Greater variability, less consumption and lower emissions: these advantages are provided as well by systems that shut off one or more cylinders in low-load driving conditions. As a result, the cylinders that remain active operate in a more efficient load range. The hydraulic-switchable valve tappet developed by Schaeffler allows individual cylinders to be deactivated. In 2018, the first three-cylinder engine using such a system from Schaeffler will go into production. A dual-mass flywheel with an integrated pendulum-type absorber – another product developed by Schaeffler – prevents negative effects by the temporary two-cylinder operation on NVH (acoustics, vibration and harshness) performance.
Considerable improvement potential is offered by the electrification of conventional powertrains, a 48-volt system being a relatively low-cost solution. In current production vehicles, this system, instead of a starter-generator, is connected to the crankshaft of the internal combustion engine via a belt. For future vehicle generations, Schaeffler also offers the integration of the 48-volt electric motor into the engine-transmission unit and into the axle. Provided that an electric motor with the requisite power output and a battery with sufficient capacity are used, solutions like this even make “active coasting” possible at higher speeds – the vehicle maintaining its speed in spite of the IC engine being shut off. In addition to enabling considerable reductions in fuel consumption to be achieved, the energy generated in deceleration phases can be recuperated more effectively. For example, the electric power gained as a result may be used to operate an electrically heatable catalytic converter and to thus achieve emission levels far below current legal limits.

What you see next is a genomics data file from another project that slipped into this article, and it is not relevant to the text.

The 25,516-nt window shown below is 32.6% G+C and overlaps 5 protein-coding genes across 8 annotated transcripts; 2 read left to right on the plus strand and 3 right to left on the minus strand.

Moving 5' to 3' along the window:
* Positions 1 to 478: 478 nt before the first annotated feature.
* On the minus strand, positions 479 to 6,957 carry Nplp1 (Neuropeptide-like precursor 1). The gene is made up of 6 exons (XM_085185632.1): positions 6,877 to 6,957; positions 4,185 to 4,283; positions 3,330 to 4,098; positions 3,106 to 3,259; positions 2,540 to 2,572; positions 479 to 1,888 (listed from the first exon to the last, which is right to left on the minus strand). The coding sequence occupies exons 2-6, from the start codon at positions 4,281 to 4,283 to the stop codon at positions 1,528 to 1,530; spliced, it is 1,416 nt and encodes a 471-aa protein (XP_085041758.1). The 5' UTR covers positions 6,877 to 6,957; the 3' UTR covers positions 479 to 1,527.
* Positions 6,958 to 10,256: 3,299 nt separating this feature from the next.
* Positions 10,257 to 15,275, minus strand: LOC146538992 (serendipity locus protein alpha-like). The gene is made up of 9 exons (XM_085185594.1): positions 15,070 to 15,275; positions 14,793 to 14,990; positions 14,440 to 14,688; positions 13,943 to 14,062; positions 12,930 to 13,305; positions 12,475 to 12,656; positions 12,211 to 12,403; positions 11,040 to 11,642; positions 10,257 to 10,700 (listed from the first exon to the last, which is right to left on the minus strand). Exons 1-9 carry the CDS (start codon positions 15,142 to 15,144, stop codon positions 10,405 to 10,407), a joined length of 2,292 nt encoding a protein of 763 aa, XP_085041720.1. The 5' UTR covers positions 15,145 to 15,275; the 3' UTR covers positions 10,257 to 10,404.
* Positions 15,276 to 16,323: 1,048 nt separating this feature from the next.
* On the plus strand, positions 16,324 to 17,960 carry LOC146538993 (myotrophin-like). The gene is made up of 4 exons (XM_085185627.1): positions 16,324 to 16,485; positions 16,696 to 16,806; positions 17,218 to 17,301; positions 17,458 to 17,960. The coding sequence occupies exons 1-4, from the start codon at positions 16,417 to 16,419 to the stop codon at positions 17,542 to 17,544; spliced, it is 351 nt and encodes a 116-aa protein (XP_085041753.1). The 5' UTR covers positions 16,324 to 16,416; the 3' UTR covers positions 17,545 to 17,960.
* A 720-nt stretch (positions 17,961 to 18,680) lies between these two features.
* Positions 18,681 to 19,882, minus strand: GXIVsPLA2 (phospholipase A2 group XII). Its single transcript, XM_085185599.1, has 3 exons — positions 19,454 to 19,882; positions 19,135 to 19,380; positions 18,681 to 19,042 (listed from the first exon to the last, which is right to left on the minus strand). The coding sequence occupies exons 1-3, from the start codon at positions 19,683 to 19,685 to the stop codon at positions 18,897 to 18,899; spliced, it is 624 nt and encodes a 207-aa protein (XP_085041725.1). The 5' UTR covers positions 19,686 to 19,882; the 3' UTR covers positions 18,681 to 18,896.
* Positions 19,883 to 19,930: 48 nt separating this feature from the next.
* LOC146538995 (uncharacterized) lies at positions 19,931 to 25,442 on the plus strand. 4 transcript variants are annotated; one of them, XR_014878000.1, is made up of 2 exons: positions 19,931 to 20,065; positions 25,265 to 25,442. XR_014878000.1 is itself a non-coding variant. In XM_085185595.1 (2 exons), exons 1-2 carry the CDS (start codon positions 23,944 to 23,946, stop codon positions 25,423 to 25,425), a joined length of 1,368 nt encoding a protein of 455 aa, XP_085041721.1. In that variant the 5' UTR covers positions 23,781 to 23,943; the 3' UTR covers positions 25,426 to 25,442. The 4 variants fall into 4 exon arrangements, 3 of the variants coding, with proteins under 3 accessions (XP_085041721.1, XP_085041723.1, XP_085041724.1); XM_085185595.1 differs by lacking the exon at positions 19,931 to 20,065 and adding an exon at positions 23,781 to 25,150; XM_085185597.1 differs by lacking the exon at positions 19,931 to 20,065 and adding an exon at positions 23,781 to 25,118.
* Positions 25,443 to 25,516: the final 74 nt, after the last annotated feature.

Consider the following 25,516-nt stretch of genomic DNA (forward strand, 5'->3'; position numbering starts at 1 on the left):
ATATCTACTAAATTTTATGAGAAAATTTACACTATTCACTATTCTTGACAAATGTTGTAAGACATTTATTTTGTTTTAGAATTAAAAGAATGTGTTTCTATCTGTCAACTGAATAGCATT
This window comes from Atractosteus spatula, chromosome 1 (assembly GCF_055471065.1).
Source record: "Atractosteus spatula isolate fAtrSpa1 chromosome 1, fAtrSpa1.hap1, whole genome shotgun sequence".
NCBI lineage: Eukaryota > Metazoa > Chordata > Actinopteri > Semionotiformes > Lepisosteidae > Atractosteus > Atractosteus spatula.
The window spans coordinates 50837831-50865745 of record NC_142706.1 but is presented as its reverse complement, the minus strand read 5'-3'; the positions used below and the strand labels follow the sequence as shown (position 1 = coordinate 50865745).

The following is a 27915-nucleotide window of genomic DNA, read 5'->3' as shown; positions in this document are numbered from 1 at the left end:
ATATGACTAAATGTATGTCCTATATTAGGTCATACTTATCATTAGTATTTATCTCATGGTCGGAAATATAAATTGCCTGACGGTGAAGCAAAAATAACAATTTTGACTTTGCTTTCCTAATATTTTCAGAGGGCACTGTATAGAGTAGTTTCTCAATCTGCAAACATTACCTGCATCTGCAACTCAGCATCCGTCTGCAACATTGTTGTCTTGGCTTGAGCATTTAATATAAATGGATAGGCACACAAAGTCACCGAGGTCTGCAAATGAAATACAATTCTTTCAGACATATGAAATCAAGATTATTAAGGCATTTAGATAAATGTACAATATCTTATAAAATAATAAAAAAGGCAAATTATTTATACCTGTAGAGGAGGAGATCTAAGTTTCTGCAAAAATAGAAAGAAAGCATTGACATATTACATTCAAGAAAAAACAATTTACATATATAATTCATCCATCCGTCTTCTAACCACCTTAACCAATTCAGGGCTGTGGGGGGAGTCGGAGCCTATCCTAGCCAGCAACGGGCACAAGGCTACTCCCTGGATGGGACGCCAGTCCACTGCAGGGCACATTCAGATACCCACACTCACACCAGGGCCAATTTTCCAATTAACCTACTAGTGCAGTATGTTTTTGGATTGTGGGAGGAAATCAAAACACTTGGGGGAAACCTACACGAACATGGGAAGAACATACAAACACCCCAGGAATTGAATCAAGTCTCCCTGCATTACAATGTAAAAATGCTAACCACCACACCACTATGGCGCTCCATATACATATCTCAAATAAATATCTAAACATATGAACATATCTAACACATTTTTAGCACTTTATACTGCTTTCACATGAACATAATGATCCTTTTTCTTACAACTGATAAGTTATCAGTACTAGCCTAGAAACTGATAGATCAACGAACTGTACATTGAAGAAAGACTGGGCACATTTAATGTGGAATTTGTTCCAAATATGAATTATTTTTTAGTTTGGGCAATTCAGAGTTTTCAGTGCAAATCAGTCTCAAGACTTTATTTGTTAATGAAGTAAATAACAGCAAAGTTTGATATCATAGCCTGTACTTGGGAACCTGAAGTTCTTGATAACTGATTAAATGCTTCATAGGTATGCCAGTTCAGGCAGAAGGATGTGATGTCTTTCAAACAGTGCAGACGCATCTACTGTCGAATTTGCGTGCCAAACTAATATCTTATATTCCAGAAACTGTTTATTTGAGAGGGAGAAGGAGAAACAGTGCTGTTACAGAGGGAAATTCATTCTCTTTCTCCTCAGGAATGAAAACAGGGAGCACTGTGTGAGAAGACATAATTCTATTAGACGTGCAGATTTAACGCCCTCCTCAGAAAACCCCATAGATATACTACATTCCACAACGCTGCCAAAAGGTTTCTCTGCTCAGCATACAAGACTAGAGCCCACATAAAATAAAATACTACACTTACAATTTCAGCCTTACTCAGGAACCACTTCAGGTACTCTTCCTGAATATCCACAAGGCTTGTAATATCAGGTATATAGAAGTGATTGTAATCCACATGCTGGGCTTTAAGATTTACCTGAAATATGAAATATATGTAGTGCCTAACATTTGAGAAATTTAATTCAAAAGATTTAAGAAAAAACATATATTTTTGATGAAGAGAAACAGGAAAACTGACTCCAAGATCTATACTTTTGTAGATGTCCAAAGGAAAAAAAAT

A plug-in hybrid powertrain enables even greater fuel consumption savings to be achieved as well as driving with local zero emissions across longer distances. For more than ten years, Schaeffler has been working on the central element of such a powertrain, the high-voltage hybrid module. As far back as in 2010, Schaeffler delivered major components for such a propulsion system. Now production of the next generation of the hybrid module enabling the transfer of very high torques of up to 800 Nm is about to be launched. A patented branching of the power flow within the module makes it possible to transfer such high torques. In addition, the hybrid module can be combined with the converter in automatic transmissions so that even vehicles with very large mass – such as car-trailer combinations commonly used in the North American market – can comfortably pull off from rest.
Particularly suitable for battery-electric vehicles are traction systems which are integrated into the axle or even into the wheels. While the electric wheel hub motor is still a predevelopment topic, volume production of the electric axle from Schaeffler is imminent. Currently, the supplier’s engineers are working on four production projects in parallel.
“At the moment, no-one can tell how soon electric vehicles will become widely accepted in the marketplace,” says Chief Technology Officer Gutzmer. “It is clear, though, that the entire automotive industry is on the road toward zero-emissions mobility. We intend to support this trend with technologies that are ready for production.”